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Meanwhile, a You Gov poll in 2015, found that one in five Brits admit to having had a fling, with a further 13 per cent having considered it.Women were more likely to cheat with a friend, while men favoured work colleagues or strangers. A poll of 1,600 people in 2008 by Saga Zone, a social networking site for over-fifties, found that older people were more likely to take a relaxed view on infidelity - for a variety of reasons: they were raised in more liberal times or know that, given the average two-year span of most affairs, a brief and exciting distraction needn't ruin a lifetime of togetherness.With the children grown up and their partner's testosterone levels dropping, many find their libido has reawoken - even if they don't feel as good naked as they did two decades earlier."This idea that female sexuality is the preserve of 22-year-olds is just absurd.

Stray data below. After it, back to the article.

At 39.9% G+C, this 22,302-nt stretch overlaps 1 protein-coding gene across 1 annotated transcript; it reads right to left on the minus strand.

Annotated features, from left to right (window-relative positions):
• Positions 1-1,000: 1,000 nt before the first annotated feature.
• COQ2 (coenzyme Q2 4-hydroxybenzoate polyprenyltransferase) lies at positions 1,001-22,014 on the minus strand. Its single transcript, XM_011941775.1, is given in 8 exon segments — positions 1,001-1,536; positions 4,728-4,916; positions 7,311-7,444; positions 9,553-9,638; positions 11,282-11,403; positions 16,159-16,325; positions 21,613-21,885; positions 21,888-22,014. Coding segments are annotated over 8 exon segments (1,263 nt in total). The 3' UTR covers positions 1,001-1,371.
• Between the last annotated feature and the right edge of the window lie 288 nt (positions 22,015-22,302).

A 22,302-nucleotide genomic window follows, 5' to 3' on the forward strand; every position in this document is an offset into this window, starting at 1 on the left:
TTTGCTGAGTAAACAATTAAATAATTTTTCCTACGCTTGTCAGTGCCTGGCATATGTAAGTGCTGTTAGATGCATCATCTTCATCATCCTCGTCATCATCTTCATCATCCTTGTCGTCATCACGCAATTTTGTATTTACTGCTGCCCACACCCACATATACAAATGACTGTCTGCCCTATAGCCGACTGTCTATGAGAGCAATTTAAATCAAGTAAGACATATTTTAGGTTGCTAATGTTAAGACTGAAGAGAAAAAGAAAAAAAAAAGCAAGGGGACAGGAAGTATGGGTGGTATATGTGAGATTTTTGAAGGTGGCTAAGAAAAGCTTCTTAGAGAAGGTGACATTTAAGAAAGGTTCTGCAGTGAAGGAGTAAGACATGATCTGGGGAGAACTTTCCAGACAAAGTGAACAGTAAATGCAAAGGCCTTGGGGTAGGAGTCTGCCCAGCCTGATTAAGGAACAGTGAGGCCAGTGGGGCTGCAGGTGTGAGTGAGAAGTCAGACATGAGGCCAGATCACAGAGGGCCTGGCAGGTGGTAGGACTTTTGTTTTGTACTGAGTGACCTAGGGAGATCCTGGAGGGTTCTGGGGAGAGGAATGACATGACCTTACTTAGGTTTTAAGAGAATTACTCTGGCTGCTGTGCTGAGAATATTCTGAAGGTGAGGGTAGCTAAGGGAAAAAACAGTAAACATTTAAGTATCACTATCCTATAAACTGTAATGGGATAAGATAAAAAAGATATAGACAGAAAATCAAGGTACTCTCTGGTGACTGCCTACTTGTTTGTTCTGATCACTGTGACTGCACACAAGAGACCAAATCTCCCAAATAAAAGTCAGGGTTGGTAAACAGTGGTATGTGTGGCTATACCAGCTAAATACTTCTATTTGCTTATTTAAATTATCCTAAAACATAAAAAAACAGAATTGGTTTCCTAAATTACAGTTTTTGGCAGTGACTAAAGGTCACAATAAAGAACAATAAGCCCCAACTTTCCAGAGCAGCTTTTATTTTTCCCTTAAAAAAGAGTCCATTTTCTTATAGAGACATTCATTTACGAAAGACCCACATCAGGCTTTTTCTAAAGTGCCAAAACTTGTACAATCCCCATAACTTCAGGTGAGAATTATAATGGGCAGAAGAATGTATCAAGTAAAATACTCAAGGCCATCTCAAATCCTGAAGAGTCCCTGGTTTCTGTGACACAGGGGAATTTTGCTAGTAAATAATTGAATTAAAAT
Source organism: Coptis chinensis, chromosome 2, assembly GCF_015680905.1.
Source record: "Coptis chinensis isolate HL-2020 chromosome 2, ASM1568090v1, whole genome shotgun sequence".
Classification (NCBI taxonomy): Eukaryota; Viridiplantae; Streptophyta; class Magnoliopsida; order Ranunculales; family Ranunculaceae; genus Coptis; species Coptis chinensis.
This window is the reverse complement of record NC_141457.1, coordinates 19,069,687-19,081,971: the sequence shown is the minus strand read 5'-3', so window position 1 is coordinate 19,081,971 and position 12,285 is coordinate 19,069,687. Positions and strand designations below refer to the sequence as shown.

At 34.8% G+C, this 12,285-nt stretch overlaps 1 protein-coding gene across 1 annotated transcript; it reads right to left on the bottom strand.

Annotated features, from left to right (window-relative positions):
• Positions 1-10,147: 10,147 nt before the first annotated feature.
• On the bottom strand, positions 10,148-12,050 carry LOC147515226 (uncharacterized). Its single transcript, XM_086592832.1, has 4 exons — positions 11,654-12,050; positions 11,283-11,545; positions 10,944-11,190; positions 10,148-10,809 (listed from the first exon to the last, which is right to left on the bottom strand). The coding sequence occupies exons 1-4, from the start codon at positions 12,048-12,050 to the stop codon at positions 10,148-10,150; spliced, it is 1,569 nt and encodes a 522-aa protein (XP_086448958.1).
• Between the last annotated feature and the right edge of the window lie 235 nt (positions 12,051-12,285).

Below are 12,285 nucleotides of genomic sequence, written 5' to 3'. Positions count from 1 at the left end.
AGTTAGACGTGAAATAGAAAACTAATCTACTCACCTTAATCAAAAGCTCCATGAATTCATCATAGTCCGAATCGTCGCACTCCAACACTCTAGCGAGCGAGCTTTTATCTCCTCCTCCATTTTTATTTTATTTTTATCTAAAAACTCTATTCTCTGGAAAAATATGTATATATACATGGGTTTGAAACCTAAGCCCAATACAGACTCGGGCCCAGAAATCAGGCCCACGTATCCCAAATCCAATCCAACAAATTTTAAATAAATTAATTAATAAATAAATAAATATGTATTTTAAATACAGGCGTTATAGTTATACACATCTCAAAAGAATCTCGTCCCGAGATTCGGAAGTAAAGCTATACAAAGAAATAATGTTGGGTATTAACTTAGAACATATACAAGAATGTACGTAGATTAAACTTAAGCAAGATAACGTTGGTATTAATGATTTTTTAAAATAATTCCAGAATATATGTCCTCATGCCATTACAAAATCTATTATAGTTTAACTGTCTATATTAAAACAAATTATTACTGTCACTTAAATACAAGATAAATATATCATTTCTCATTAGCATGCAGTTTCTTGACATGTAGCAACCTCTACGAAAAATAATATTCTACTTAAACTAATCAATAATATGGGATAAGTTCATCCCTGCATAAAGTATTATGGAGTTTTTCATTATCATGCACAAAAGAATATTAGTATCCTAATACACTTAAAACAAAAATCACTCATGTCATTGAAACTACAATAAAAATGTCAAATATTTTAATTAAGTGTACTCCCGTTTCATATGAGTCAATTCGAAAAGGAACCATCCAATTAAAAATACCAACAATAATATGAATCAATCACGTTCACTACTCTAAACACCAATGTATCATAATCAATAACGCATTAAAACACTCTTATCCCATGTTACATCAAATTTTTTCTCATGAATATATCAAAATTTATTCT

Among my friends, who range from 30 to 60, it's not a surprise to find a sea of infidelity.
The immediacy and impersonal nature of the web turns infidelity into a kind of marital incision: if you want to cheat, you can do it quickly and tidily. According to David Frederick, a professor of health psychology at Chapman University in California and lead researcher on a 2007 infidelity study, while unfaithful men "were looking for sexual variety and excitement", women were more likely to cheat out of emotional frustration and "fall in love with someone else or to look for reassurance that they were still desirable", says Frederick.
This is the thread running through these new infidelity TV dramas and it rings brutally true.
Research suggests women look elsewhere because the quality of their marriages is corroding.
A 2014 American study found that a lack of quality time, unresolved conflicts and inattention were reasons women allowed their eyes to wander (and sometimes their bodies to follow). As one friend put it: "The burden of cheating on my husband is mine to bear.